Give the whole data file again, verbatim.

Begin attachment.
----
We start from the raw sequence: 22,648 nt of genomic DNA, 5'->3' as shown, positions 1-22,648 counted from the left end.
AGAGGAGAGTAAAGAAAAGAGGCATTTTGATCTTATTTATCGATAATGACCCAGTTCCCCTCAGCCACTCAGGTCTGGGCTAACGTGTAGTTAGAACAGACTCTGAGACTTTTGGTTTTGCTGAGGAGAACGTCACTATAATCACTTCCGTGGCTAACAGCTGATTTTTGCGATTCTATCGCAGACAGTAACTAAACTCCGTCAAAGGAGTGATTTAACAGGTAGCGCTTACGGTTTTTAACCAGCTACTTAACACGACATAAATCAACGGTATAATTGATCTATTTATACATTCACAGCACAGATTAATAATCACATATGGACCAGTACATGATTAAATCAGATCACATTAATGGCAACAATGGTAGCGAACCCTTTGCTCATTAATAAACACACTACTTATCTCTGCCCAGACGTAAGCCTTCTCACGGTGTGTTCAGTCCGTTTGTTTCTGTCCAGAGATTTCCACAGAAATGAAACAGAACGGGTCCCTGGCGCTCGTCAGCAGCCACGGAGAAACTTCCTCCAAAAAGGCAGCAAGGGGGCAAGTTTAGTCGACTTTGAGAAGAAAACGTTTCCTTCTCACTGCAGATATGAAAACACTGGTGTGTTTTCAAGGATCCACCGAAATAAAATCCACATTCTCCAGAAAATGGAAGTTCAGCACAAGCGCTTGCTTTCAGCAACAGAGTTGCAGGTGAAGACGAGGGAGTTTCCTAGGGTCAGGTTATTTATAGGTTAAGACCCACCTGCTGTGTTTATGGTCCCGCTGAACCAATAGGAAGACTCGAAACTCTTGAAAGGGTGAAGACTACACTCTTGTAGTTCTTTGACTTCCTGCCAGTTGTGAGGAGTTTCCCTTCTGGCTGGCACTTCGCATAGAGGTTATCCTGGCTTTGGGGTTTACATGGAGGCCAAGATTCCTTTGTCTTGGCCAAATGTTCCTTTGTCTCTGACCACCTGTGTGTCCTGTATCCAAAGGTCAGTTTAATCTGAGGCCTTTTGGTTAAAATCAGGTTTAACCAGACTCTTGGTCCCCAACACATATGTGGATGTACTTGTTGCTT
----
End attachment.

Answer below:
We start from the raw sequence: 22,648 nt of genomic DNA, 5'->3' as shown, positions 1-22,648 counted from the left end.
AGAGGAGAGTAAAGAAAAGAGGCATTTTGATCTTATTTATCGATAATGACCCAGTTCCCCTCAGCCACTCAGGTCTGGGCTAACGTGTAGTTAGAACAGACTCTGAGACTTTTGGTTTTGCTGAGGAGAACGTCACTATAATCACTTCCGTGGCTAACAGCTGATTTTTGCGATTCTATCGCAGACAGTAACTAAACTCCGTCAAAGGAGTGATTTAACAGGTAGCGCTTACGGTTTTTAACCAGCTACTTAACACGACATAAATCAACGGTATAATTGATCTATTTATACATTCACAGCACAGATTAATAATCACATATGGACCAGTACATGATTAAATCAGATCACATTAATGGCAACAATGGTAGCGAACCCTTTGCTCATTAATAAACACACTACTTATCTCTGCCCAGACGTAAGCCTTCTCACGGTGTGTTCAGTCCGTTTGTTTCTGTCCAGAGATTTCCACAGAAATGAAACAGAACGGGTCCCTGGCGCTCGTCAGCAGCCACGGAGAAACTTCCTCCAAAAAGGCAGCAAGGGGGCAAGTTTAGTCGACTTTGAGAAGAAAACGTTTCCTTCTCACTGCAGATATGAAAACACTGGTGTGTTTTCAAGGATCCACCGAAATAAAATCCACATTCTCCAGAAAATGGAAGTTCAGCACAAGCGCTTGCTTTCAGCAACAGAGTTGCAGGTGAAGACGAGGGAGTTTCCTAGGGTCAGGTTATTTATAGGTTAAGACCCACCTGCTGTGTTTATGGTCCCGCTGAACCAATAGGAAGACTCGAAACTCTTGAAAGGGTGAAGACTACACTCTTGTAGTTCTTTGACTTCCTGCCAGTTGTGAGGAGTTTCCCTTCTGGCTGGCACTTCGCATAGAGGTTATCCTGGCTTTGGGGTTTACATGGAGGCCAAGATTCCTTTGTCTTGGCCAAATGTTCCTTTGTCTCTGACCACCTGTGTGTCCTGTATCCAAAGGTCAGTTTAATCTGAGGCCTTTTGGTTAAAATCAGGTTTAACCAGACTCTTGGTCCCCAACACATATGTGGATGTACTTGTTGCTT